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1.n. In everyday usage, something that can be seen and touched.

2.n. (psychology) A person, goal, or thing toward which a feeling, attitude, or action is directed, as in ‘she was the object of his attention’; in the distinction between subject and object, the subject is active and the object is passive. See also objectification.

3.n. (philosophy) Something referred to; sometimes restricted to that which is independent of the thinking subject and external to the mind. In the Peircean model of the sign, the referent or what the sign ‘stands for’. The object divides into the immediate object (the particular idea that the sign represents) and the dynamical object (the reality indicated by that idea of the sign which only becomes known through experiencing the sign in other contexts). Unlike Saussure's abstract signified, Peirce's triadic model allocates a place for a physical reality which Saussure's model did not feature (though Peirce was not a naïve realist, and argued that all experience is mediated by signs). The term can refer to abstract concepts and fictional entities as well as to physical objects.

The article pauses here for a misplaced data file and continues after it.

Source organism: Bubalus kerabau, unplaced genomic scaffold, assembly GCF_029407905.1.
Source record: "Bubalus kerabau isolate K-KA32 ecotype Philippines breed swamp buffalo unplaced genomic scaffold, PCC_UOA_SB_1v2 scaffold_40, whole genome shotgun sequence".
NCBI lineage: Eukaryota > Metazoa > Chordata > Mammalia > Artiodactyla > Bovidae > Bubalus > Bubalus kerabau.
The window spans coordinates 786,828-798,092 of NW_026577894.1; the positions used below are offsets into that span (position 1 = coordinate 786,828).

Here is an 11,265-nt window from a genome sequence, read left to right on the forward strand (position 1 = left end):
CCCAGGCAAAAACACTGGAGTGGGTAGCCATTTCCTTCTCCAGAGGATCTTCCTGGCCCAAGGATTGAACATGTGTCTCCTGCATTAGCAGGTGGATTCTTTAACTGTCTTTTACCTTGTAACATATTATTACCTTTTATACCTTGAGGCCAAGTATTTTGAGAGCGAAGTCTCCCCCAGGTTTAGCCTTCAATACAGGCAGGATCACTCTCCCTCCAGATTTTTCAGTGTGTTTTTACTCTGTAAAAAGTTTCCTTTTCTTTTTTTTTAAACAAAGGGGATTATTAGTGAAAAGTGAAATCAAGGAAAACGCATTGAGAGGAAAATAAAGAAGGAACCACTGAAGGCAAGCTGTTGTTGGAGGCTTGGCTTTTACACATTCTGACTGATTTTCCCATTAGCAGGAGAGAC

4.n. (traditional grammar) A major structural element in a sentence, representing the receiver or goal of an action, as distinct from the subject; a noun phrase governed by, and normally following, a transitive verb.

5.n. (computing) A single element in an object-oriented programming language.

6.v. To indicate disagreement.

Subjects: Media Studies — Literary Theory and Cultural Studies.

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